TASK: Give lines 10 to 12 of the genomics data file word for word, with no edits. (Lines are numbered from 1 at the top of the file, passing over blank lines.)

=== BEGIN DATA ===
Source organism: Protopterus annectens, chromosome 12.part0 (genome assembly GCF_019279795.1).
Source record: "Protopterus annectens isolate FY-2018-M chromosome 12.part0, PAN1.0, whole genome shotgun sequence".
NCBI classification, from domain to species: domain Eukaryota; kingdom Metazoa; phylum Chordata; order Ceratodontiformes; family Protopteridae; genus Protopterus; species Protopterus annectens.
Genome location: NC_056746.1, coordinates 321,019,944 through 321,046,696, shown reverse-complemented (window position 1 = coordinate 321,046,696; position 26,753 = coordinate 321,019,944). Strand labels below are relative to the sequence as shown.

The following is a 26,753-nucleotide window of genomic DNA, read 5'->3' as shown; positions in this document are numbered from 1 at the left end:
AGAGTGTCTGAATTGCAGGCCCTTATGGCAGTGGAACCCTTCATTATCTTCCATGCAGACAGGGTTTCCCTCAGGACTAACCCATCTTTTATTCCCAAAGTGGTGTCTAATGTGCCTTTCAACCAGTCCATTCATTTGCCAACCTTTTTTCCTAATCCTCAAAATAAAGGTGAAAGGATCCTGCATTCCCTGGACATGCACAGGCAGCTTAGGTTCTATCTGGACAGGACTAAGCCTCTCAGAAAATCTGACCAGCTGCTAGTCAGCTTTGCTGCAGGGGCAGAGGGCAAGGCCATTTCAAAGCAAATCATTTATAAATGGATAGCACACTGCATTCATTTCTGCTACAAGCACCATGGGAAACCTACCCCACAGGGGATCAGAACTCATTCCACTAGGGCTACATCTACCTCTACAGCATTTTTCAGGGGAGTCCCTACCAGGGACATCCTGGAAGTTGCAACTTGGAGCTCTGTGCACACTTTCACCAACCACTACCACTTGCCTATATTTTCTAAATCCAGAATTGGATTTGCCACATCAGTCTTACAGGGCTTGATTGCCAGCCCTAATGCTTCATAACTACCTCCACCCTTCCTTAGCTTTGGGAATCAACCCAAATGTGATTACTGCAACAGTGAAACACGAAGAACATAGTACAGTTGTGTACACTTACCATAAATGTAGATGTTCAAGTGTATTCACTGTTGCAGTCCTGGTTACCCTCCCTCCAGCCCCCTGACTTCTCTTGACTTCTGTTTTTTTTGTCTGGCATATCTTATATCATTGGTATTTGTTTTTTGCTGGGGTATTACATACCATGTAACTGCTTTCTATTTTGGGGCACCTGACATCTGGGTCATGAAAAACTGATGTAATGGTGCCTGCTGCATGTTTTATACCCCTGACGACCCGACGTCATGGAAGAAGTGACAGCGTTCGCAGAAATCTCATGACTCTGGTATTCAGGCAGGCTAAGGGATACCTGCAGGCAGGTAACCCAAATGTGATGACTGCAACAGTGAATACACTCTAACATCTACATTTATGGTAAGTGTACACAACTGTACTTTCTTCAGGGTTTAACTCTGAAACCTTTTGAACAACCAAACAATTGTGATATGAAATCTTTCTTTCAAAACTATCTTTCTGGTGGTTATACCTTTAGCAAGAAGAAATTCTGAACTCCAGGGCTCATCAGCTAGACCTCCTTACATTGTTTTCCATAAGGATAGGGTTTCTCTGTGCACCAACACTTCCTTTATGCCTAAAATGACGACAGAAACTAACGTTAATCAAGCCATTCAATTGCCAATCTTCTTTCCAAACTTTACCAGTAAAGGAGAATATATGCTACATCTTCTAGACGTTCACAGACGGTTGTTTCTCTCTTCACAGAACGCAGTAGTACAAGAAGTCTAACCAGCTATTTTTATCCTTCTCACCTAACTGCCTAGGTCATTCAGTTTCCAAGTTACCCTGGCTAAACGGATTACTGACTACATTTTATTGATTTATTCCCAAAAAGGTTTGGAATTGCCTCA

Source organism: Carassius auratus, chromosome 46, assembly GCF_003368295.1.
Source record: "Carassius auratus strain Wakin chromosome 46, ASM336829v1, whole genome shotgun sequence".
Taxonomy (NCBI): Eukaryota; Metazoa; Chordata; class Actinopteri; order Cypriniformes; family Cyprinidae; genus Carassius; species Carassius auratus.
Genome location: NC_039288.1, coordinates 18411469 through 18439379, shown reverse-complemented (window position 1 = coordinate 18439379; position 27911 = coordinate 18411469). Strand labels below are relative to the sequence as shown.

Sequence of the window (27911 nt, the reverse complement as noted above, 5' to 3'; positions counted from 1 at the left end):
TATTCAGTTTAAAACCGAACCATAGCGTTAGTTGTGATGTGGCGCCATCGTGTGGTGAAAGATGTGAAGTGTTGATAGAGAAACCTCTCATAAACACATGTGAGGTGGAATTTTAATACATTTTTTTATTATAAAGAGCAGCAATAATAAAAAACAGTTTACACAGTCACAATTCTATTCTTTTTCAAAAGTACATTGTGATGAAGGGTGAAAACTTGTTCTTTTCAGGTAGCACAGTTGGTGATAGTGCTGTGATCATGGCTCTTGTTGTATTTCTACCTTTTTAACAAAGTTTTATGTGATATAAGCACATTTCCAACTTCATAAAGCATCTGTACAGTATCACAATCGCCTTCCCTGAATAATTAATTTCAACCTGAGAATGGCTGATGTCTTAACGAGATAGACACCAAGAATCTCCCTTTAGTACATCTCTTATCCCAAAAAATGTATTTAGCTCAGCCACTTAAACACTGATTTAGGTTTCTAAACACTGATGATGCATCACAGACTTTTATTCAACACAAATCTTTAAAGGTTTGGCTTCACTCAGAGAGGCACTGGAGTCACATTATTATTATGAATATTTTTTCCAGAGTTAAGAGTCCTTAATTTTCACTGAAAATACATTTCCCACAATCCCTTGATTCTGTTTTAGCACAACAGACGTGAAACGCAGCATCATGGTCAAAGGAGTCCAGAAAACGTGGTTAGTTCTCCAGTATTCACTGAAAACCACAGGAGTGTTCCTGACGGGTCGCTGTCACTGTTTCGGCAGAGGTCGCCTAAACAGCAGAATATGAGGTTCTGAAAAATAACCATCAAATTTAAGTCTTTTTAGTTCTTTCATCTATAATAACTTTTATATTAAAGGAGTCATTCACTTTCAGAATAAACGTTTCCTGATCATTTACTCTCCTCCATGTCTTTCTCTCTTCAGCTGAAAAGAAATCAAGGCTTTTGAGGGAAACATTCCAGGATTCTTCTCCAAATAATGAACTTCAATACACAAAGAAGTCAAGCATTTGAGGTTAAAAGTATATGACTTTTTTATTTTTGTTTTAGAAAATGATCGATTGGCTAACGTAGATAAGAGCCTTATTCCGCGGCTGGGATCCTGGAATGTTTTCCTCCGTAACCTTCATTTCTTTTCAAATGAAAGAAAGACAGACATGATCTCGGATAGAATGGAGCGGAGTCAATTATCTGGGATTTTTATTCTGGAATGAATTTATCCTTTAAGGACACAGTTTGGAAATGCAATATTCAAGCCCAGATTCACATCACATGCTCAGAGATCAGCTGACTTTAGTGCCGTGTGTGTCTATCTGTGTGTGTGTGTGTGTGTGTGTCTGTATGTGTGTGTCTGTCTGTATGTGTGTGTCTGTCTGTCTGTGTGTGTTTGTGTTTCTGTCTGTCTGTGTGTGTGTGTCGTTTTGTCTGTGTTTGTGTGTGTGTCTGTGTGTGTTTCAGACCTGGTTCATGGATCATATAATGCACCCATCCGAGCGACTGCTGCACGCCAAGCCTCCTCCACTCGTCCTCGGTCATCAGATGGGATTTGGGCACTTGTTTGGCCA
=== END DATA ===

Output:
Genome location: NC_039288.1, coordinates 18411469 through 18439379, shown reverse-complemented (window position 1 = coordinate 18439379; position 27911 = coordinate 18411469). Strand labels below are relative to the sequence as shown.

Sequence of the window (27911 nt, the reverse complement as noted above, 5' to 3'; positions counted from 1 at the left end):
TATTCAGTTTAAAACCGAACCATAGCGTTAGTTGTGATGTGGCGCCATCGTGTGGTGAAAGATGTGAAGTGTTGATAGAGAAACCTCTCATAAACACATGTGAGGTGGAATTTTAATACATTTTTTTATTATAAAGAGCAGCAATAATAAAAAACAGTTTACACAGTCACAATTCTATTCTTTTTCAAAAGTACATTGTGATGAAGGGTGAAAACTTGTTCTTTTCAGGTAGCACAGTTGGTGATAGTGCTGTGATCATGGCTCTTGTTGTATTTCTACCTTTTTAACAAAGTTTTATGTGATATAAGCACATTTCCAACTTCATAAAGCATCTGTACAGTATCACAATCGCCTTCCCTGAATAATTAATTTCAACCTGAGAATGGCTGATGTCTTAACGAGATAGACACCAAGAATCTCCCTTTAGTACATCTCTTATCCCAAAAAATGTATTTAGCTCAGCCACTTAAACACTGATTTAGGTTTCTAAACACTGATGATGCATCACAGACTTTTATTCAACACAAATCTTTAAAGGTTTGGCTTCACTCAGAGAGGCACTGGAGTCACATTATTATTATGAATATTTTTTCCAGAGTTAAGAGTCCTTAATTTTCACTGAAAATACATTTCCCACAATCCCTTGATTCTGTTTTAGCACAACAGACGTGAAACGCAGCATCATGGTCAAAGGAGTCCAGAAAACGTGGTTAGTTCTCCAGTATTCACTGAAAACCACAGGAGTGTTCCTGACGGGTCGCTGTCACTGTTTCGGCAGAGGTCGCCTAAACAGCAGAATATGAGGTTCTGAAAAATAACCATCAAATTTAAGTCTTTTTAGTTCTTTCATCTATAATAACTTTTATATTAAAGGAGTCATTCACTTTCAGAATAAACGTTTCCTGATCATTTACTCTCCTCCATGTCTTTCTCTCTTCAGCTGAAAAGAAATCAAGGCTTTTGAGGGAAACATTCCAGGATTCTTCTCCAAATAATGAACTTCAATACACAAAGAAGTCAAGCATTTGAGGTTAAAAGTATATGACTTTTTTATTTTTGTTTTAGAAAATGATCGATTGGCTAACGTAGATAAGAGCCTTATTCCGCGGCTGGGATCCTGGAATGTTTTCCTCCGTAACCTTCATTTCTTTTCAAATGAAAGAAAGACAGACATGATCTCGGATAGAATGGAGCGGAGTCAATTATCTGGGATTTTTATTCTGGAATGAATTTATCCTTTAAGGACACAGTTTGGAAATGCAATATTCAAGCCCAGATTCACATCACATGCTCAGAGATCAGCTGACTTTAGTGCCGTGTGTGTCTATCTGTGTGTGTGTGTGTGTGTGTGTCTGTATGTGTGTGTCTGTCTGTATGTGTGTGTCTGTCTGTCTGTGTGTGTTTGTGTTTCTGTCTGTCTGTGTGTGTGTGTCGTTTTGTCTGTGTTTGTGTGTGTGTCTGTGTGTGTTTCAGACCTGGTTCATGGATCATATAATGCACCCATCCGAGCGACTGCTGCACGCCAAGCCTCCTCCACTCGTCCTCGGTCATCAGATGGGATTTGGGCACTTGTTTGGCCA